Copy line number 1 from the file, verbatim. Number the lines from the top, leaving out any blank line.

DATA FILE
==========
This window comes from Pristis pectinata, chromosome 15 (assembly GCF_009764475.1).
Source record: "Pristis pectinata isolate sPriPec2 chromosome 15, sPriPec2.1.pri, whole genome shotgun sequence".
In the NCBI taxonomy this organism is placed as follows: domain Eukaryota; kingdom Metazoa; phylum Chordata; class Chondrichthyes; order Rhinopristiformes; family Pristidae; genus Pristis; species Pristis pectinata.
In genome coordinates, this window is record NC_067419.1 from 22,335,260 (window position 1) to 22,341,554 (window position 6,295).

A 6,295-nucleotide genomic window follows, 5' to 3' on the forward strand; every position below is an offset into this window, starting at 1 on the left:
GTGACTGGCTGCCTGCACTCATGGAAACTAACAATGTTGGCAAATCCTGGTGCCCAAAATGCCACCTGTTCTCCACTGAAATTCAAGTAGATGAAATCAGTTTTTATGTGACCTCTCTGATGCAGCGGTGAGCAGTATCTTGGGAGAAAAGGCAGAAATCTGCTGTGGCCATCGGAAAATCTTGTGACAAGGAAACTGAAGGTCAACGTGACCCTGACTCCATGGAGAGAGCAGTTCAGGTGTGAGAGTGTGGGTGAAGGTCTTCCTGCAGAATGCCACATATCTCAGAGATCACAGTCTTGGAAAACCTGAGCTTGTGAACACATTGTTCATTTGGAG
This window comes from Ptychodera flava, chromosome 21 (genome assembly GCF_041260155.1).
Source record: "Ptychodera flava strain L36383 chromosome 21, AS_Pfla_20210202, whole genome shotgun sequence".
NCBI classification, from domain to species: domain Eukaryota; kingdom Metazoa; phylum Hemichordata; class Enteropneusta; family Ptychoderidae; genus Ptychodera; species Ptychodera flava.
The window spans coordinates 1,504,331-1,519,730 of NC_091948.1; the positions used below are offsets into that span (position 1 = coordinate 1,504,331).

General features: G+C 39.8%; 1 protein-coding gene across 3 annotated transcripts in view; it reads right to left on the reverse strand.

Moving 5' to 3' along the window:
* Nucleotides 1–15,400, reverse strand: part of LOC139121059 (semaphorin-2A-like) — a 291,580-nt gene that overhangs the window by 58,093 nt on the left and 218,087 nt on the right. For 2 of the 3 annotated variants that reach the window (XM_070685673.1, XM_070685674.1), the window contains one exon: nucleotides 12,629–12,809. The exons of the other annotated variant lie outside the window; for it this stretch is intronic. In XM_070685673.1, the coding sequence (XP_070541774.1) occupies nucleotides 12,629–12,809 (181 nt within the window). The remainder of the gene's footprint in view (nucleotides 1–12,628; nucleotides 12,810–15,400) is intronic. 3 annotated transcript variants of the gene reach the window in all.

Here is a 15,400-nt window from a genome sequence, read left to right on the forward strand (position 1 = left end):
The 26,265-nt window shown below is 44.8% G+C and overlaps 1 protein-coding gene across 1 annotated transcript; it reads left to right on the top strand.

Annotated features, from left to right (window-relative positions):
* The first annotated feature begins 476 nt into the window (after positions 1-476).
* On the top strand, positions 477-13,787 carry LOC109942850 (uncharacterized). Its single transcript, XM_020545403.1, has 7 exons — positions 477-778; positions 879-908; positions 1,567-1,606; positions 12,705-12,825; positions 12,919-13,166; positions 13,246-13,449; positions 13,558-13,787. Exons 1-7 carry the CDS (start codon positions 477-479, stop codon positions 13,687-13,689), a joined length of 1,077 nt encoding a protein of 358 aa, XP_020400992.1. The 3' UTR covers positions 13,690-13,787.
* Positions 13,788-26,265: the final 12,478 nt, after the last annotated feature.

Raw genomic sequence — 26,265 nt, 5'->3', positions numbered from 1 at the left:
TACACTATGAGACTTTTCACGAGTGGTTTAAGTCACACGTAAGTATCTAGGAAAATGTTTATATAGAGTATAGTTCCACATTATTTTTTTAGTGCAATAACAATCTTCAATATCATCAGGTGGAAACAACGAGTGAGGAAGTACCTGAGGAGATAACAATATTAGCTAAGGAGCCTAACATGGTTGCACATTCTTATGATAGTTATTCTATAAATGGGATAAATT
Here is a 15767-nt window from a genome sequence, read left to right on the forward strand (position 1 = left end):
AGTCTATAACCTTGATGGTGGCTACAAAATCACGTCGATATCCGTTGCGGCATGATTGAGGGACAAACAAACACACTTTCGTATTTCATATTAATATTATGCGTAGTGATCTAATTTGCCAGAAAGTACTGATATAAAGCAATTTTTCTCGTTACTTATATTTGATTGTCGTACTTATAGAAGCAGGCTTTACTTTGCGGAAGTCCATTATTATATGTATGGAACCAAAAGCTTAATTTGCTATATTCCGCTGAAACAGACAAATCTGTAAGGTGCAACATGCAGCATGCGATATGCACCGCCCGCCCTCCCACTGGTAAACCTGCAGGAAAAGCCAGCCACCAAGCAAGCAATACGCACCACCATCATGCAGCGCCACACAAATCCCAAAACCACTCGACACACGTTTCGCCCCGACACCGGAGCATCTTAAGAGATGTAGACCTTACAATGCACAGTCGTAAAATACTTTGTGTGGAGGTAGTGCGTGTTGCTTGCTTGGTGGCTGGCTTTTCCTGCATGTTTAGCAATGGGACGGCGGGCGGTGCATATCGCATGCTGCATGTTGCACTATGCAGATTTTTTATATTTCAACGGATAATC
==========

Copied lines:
This window comes from Pristis pectinata, chromosome 15 (assembly GCF_009764475.1).